Albert Einstein and Charlie Chaplin Meeting

Albert Einstein and Charlie Chaplin
Albert Einstein and Charlie Chaplin

There is a well-known phrase attributed in various ways to Albert Einstein, Richard Feynman, and Ernest Rutherford. It has been stolen from our ears.

The phrase goes like this: "You don't really understand something unless you explain it to your grandmother."

Michelle Lavery says, “Emotion tells the truth. It feels right for researchers in all disciplines, from particle physics to ecopsychology,” he writes.

As Feynman discovered during his many years of teaching, Russell Grossman of The Guardian says:

The grandmother slogan could become the catchphrase of “all professional communicators and scientists as they communicate”.

Einstein became one of the world's greatest science communicators, not necessarily but by choice. He found ways to explain his complex theories to children and the elderly alike. But perhaps, if he could, he would rather avoid words altogether, preferring what an acrobat would do to get his message across. However, this was not possible.

We can at least draw such a conclusion out of respect for the work of Charlie Chaplin. Chaplin was the only person Einstein wanted to meet in California during his second visit to the United States in 1930-31.

Einstein was at the height of his fame and the newspapers were following his every move. At the same time, scholars were trying to pressure him to explain their theory.

The admiration between Charlie Chaplin and Einstein was of course mutual.

Their first meeting took place outside of the press coverage and at Universal Studios, where they had lunch together. During their encounters, they naturally shared their perspectives on life and their ideas.

Chaplin writes in his autobiography that Einstein's wife, Elsa, had an invitation to dinner at her home.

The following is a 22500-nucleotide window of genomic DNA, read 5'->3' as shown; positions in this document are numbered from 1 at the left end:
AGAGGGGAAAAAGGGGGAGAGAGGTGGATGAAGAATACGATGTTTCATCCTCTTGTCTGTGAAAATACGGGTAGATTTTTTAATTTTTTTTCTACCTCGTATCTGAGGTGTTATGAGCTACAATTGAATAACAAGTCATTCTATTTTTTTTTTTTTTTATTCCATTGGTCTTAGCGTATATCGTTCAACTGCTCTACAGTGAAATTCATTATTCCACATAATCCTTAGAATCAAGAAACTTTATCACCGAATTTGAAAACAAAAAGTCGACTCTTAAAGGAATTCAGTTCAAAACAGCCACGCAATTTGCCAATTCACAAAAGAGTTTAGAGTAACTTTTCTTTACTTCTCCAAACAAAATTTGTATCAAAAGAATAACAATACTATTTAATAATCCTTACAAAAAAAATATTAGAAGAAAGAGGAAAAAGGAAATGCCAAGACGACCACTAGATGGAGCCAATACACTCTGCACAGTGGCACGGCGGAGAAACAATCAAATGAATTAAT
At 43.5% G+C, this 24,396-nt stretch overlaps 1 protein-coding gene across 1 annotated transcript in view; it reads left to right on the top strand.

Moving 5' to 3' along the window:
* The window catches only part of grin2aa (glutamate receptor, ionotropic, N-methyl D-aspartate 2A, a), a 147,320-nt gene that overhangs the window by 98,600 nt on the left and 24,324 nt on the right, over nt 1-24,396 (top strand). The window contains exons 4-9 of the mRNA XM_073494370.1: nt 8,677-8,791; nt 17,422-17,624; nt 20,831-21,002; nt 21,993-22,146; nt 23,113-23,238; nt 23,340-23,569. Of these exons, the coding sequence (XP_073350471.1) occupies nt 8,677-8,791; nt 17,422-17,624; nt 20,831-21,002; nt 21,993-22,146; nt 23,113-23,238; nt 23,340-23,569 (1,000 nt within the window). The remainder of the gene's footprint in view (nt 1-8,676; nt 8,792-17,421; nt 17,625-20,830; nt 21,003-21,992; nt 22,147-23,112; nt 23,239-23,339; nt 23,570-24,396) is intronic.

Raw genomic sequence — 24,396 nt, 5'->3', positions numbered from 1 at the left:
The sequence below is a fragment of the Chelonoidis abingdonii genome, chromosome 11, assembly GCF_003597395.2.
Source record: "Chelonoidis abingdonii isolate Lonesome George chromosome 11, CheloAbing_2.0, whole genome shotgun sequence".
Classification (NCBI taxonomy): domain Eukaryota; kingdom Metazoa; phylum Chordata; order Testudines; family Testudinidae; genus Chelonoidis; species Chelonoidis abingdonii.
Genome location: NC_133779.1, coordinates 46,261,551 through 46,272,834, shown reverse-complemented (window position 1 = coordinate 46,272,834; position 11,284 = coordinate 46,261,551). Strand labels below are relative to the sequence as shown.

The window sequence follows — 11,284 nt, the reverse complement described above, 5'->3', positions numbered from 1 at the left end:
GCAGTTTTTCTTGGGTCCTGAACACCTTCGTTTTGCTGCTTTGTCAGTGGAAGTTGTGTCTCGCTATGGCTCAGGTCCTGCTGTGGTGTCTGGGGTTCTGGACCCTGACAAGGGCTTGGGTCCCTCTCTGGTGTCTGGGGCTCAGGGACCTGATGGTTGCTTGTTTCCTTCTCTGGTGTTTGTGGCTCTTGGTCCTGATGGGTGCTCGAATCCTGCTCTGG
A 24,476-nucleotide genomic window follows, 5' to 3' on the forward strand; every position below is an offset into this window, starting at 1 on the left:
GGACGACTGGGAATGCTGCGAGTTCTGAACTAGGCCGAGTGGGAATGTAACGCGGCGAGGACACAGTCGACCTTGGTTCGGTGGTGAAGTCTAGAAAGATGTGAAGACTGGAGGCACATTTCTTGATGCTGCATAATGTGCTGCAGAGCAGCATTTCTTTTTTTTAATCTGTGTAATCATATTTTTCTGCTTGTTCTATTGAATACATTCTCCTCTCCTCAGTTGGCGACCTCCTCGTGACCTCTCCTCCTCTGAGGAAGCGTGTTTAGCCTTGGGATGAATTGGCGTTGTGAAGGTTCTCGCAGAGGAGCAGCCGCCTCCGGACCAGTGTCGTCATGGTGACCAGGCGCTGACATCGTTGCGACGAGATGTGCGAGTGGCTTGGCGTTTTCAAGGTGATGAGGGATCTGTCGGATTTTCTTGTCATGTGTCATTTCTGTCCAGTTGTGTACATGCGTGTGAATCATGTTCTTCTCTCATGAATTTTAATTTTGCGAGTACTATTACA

Reporter Starkey states that Elsa had a dinner with Einstein and Chaplin. At the dinner, he states that Einstein was very happy with this obligation, when he put forward his theory that changed the world, and there was an intimate dinner where he entertained Chaplin with his story.

The relationship between Einstein and Chaplin continued. When Chaplin invited Einstein to the premiere of City Lights in 1931, there was a huge crowd of fans and famous reporters and photographers from different countries. The friendship between them was evident in this encounter.

It is stated that the conversations between them during their encounter have very interesting sentences and meanings.

According to one report, when Einstein expressed his surprise at the cheering for Chaplin, Chaplin would say, “People are clapping for me because everybody understands me and they are applauding you because nobody understands you.”

Chaplin himself wrote in his 1933-34 work A Comedian Sees The World that one of Einstein's sons uttered the following line weeks later:

“You are popular. Because you are understood by the masses. On the other hand, the professor's popularity with the masses is due to his lack of understanding.”

There was a dialogue in the excerpt from the Nobel Prize's Instagram account, as well as in a post that received thousands of likes.

Einstein: “What I admire most about your art is your universality. You don't say a word, yet the world understands you!”

Chaplin: “Right. But your glory is even greater! Even if they don't understand a word of what you're saying, the whole world admires you.”

Whatever they really said to each other, it's clear that Einstein saw something worth emulating in Charlie Chaplin.

Chaplin left his mark on existential philosophy by naming his movie Modern Times to the influential magazine Les Temps Modernes by Jean-Paul Sartre and Simone de Beauvoir. He also had a literary side.

And it seems that he may have had little influence on physics, or the most famous physicists who may have had a secret ambition to be a silent film comedian, or at least communicated the universal activity of someone gifted.

Like Charlie Chaplin, a favorite of geniuses and grandmothers (and great-grandmothers).


Compiled by: Hasan Ongan


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